Having left off teaching, Jesus descended from the mountain, accompanied by vast throngs of followers, and began to work a number of miracles which are recorded in this chapter.  First we have the instance of the leprous man, whose confession of faith is one highly to be valued and emulated: “Lord, if Thou wilt, Thou canst make me clean.”  All of our Lord’s miracles are significant in that they illustrate the process of salvation.  Leprosy has always been seen as a type of sin, it being completely corrupting and ultimately deadly.  Just as leprosy cut off the Israelite from the community of his people, so sin separates the sinner from fellowship with God.

The only hope of this leper was in the grace of the Lord Jesus Christ.  But note that He does not claim grace as a right, as many are taught to do.  All too many people think God owes us something, and that He is obligated to try to save as many people as He can, though He must have the cooperation of man’s powerful will.  Such notions are biblical nonsense, and insulting to the character of an omnipotent God.  This leper was much better instructed.  He knew that God had the power to save, it was only a matter of His choosing to do so.  Therefore He acknowledges Christ’s power to make Him clean, admitting the only obstacle to be, “If Thou wilt.”  But this is a happy obstacle, for Christ is ever willing to cleanse the defiled, and rescue the miserable.  For our part, we only need recognize our deplorable condition, confess it to Him, and plead for His mercy.  The tragedy is that Christ is more willing to save from sin than men are willing to confess and forsake their sins.  The natural condition of sinful man is to think himself perfectly whole, when he is yet in the gall of bitterness and the bond of iniquity.  Rather should we be like this leper, acknowledging our corruption and our helplessness, and pleading for mercy based on nothing more than the good will of the Redeemer.  With such an approach Christ is well pleased.  “Him that cometh to Me I will in no wise cast out.”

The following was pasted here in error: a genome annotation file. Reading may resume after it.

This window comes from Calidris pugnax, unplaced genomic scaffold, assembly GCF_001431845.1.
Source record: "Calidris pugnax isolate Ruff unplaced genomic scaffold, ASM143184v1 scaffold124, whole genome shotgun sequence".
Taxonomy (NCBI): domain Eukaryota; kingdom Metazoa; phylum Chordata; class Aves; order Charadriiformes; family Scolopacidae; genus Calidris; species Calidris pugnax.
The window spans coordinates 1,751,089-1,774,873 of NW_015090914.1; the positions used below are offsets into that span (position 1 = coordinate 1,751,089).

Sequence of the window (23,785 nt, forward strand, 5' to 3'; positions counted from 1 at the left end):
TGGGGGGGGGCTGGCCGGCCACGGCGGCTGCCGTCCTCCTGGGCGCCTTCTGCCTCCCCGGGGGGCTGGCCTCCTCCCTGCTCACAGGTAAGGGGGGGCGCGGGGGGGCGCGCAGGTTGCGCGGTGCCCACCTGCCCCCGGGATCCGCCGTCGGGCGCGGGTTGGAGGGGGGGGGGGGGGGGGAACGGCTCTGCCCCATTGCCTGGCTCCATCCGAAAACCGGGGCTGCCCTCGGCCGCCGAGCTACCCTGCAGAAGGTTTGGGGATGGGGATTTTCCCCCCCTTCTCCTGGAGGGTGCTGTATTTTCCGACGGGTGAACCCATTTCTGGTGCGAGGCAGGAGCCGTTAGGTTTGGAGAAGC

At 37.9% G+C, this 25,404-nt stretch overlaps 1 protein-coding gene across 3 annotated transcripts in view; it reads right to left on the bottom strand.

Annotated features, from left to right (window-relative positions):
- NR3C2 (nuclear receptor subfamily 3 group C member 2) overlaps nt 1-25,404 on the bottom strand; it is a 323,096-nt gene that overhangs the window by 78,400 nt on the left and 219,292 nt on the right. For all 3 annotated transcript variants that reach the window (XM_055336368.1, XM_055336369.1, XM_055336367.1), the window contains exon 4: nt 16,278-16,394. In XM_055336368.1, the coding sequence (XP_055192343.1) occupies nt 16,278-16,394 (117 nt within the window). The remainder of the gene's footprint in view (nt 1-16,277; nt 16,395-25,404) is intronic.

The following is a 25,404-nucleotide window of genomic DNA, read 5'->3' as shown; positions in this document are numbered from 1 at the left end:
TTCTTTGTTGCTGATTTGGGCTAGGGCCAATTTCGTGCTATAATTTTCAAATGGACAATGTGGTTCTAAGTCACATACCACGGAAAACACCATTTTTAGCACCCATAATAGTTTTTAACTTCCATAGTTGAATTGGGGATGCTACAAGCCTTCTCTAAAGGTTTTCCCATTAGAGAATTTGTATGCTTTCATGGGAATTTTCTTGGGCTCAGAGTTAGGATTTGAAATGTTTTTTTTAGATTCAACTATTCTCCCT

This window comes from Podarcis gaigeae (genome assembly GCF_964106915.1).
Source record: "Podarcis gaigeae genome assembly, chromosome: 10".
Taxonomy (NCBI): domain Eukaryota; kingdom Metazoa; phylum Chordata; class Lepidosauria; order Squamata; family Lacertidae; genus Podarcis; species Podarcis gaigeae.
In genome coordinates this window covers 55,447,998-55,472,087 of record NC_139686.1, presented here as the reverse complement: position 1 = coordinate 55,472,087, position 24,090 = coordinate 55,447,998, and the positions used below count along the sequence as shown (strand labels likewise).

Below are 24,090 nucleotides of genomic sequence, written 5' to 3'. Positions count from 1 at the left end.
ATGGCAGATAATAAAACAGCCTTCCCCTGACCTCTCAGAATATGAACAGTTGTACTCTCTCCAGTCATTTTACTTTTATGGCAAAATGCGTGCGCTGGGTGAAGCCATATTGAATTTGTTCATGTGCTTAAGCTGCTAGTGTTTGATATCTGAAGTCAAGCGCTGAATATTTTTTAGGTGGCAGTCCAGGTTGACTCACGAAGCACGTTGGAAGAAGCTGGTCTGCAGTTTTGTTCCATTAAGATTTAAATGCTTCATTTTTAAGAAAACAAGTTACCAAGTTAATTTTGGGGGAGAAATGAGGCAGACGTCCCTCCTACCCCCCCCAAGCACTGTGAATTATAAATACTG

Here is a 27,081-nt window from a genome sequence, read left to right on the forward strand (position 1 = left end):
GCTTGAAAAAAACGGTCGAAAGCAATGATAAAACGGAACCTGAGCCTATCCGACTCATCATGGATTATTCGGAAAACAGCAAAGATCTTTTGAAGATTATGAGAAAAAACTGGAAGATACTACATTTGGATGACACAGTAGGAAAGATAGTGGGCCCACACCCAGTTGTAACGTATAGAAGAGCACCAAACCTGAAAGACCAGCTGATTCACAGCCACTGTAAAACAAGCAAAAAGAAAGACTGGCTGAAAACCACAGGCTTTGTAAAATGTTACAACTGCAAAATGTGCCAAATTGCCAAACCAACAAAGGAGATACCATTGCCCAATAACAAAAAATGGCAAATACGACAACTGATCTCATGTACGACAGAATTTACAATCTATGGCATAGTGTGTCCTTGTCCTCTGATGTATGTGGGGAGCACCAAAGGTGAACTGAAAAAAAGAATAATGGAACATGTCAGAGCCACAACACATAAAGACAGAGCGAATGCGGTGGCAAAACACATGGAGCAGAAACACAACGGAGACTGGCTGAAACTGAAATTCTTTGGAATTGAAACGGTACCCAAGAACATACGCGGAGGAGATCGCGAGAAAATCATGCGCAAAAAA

Having heard such a touching plea, Jesus touched Him, and commanded, “Be Thou clean.”  It is interesting to see that Jesus touched Him, since to touch a leper was something forbidden by the Mosaic law.  Some have averred from this that Jesus broke the law, but I assent rather to Charles Spurgeon, who pointed out that the power of Christ to heal was greater than was the power of leprosy to defile.  I imagine the instant His hand made contact with the leper’s corrupted flesh, the cleansing was instant.  And so it is with the sinner.  Though God is of purer eyes than to behold iniquity, and canst not look upon sin, yet through Christ He is well able to draw the sinner to Himself without contracting any defilement Himself.  “Where sin abounded, grace did much more abound.”  “The blood of Jesus Christ His Son cleanseth us from all sin.”

But salvation does not stop with the pardon of our sins.  Having been cleansed by Christ, the leper is commanded to run in the way of God’s commandments.  The ceremonies of the Old Testament were still in force, and therefore the leper is commanded to go straightway to the priests, and offer the gift which Moses commanded for the cleansed leper.  This would be a testimony to them of obedience and fidelity to the law of God, which the priests themselves were not always so apt to keep.  Every redeemed sinner ought to walk after the same course.  Once we have been cleansed by Christ, our duty is to discover what God commands us to do, and then proceed to do it.  By so doing, we offer to the world a testimony that we truly are new creatures in Christ Jesus, and that we live no more according to the lusts of the flesh, but by the power of God dwelling in us.